Friday, February 28, 2014

Analysis of "Then I Packed You Up the Ridge Like a Brother on My Back" by Joe Wilkins

Original poem reprinted online here:  "Then I Packed You Up the Ridge Like a Brother on My Back" by Joe Wilkins
Originally read: August 12, 2013
More information about the Poet: Joe Wilkins

The poem is dependent on couplets.  Furthermore, the poem is dependent on how the reader interprets the couplets.  Even from the title, the line break to create the couplet separates the simile from the known, but also nature against the personal.  The poem goes back and forth between these topics until the end.

The first two couplets sets up the scene with the first couplet setting up a macro, "In the blue dark I followed the ridge / toward the pines." and then the micro, "In a bowl of sage and dry grass / soft as the throat hairs"  note with the description tries to be appeal on the visual and tactile scale, but since the simile bleeds on through to the next line with, "of something small," and the line has a tinge of something visceral, of something viewed from above.

"I lay down." resets the line by introducing the speaker; but, "The sun was a long time coming, / the earth bloodless at my belly," once again brings a sense of violence and visceral not only to the setting, but now onto the speaker.  And even though this couplet is a "nice" calm image, "the stars closing their bright mouths, / the dew a gift on your lips" the next couplet adds tension because of the calm, "You did not see me, or my rifle,"

"Prey" that's the first word I put on the line -- and the images and tone hints that the "I" is more of the hunter here -- or rather a voyeur in control of the "you."  "blue as the dark.  I saw you / step from the willows" the couple traces the steps and then the visceral climax happens in the next two couplets:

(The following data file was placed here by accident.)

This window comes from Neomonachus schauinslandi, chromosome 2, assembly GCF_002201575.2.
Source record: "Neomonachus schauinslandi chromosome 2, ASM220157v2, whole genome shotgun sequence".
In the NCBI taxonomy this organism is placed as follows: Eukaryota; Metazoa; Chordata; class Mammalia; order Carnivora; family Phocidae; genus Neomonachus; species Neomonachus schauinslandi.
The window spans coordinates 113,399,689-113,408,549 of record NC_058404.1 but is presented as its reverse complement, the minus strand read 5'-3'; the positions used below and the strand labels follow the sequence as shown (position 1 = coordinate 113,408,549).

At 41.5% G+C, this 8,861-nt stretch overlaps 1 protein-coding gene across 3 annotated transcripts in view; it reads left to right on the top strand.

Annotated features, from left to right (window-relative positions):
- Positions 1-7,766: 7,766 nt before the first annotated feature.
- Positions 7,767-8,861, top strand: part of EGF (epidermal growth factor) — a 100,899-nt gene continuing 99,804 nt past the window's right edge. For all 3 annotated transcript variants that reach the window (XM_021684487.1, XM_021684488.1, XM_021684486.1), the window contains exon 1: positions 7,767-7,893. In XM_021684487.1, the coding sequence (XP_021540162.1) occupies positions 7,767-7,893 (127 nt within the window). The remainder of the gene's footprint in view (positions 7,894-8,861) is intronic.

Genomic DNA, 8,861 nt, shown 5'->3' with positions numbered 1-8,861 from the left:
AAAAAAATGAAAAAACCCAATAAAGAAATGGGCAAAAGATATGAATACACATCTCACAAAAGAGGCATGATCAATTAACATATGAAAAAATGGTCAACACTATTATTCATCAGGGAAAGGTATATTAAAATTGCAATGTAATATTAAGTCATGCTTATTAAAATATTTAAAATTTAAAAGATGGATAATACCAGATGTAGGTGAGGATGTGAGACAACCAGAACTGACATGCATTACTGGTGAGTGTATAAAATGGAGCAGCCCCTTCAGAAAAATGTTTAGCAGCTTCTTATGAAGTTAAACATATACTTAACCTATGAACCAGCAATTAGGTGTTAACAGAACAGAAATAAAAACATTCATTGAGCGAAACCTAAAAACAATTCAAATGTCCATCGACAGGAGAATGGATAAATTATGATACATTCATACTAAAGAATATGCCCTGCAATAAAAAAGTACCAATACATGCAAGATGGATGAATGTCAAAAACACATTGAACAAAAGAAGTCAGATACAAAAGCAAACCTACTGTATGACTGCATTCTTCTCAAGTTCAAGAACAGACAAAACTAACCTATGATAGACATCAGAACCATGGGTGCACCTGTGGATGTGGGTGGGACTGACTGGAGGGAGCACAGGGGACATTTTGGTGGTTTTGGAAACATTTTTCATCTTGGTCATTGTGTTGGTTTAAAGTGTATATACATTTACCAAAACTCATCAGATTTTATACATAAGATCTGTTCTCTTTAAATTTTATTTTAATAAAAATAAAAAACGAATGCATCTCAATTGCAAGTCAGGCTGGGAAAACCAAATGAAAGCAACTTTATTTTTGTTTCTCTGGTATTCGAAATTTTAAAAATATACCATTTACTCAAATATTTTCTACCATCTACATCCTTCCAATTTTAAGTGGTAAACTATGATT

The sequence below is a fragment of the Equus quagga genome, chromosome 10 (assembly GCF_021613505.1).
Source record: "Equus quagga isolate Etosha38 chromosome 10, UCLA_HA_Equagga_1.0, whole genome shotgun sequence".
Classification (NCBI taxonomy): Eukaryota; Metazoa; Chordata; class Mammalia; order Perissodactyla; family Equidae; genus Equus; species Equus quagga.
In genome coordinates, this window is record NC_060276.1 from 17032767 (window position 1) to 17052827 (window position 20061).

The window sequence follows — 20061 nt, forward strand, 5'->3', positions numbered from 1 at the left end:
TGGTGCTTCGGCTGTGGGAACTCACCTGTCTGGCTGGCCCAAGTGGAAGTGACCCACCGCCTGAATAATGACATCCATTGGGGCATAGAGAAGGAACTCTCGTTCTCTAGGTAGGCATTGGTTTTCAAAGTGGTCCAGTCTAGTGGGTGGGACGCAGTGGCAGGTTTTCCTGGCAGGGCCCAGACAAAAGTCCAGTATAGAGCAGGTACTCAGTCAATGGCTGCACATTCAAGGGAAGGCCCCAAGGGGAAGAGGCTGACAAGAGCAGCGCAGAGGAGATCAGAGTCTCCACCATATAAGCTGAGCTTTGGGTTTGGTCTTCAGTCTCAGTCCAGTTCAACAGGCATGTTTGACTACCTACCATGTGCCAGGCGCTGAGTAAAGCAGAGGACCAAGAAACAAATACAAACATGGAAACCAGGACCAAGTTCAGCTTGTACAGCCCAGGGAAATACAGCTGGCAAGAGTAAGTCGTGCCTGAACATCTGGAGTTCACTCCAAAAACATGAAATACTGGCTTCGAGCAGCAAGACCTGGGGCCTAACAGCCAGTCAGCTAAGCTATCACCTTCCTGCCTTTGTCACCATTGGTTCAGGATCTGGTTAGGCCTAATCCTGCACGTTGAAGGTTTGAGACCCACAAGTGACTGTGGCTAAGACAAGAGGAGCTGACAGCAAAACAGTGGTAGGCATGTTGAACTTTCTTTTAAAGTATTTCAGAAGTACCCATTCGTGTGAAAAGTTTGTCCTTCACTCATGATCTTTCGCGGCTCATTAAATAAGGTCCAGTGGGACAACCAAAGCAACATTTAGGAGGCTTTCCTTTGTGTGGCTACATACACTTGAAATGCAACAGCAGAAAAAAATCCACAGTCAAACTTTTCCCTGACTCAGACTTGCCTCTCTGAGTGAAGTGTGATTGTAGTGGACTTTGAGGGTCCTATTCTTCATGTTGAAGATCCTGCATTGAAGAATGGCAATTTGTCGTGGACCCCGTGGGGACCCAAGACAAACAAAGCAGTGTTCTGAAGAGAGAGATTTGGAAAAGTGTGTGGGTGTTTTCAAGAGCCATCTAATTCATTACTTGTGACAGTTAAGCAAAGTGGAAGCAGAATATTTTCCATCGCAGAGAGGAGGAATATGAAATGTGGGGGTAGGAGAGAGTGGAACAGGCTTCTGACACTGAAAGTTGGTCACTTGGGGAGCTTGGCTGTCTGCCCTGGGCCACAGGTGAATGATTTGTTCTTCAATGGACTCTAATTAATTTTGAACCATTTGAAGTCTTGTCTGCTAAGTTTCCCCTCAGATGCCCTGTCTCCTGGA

give your nose the black water.
     And you were beautiful.  There is so much

     blood in a thing--
     yours welled up from the clean hole.

Note that I tied bloodless (the I) to the blood (the you).  Also note how the tone of the speaker in "And you were beautiful" comes off a bit cold in the vision of the brutal scene.  But here it's also important to note that the speaker is in control of scene.  And further control with, "I made in your heart and streamed / on the river stones"  The speaker takes a literal (or metaphorical) piece of the you and "cleanses" it.

"and some washed down into the river, / where it swirled a moment, / and became the breath of fish." Here is the question.  Is this a couplet and an extra line, or a tercet?  I feel this is a tercet in logic and theme, but a separation from the emotion.  Yes, the lines has a sense of a beauty surreal comparison -- from blood to the cleansing to a breath.

But note the image is such a focus here that the speaker is interpreting and predicting what the image should become.  The image of the you -- a clean hole in the heart with an undefined body.

No comments:

Post a Comment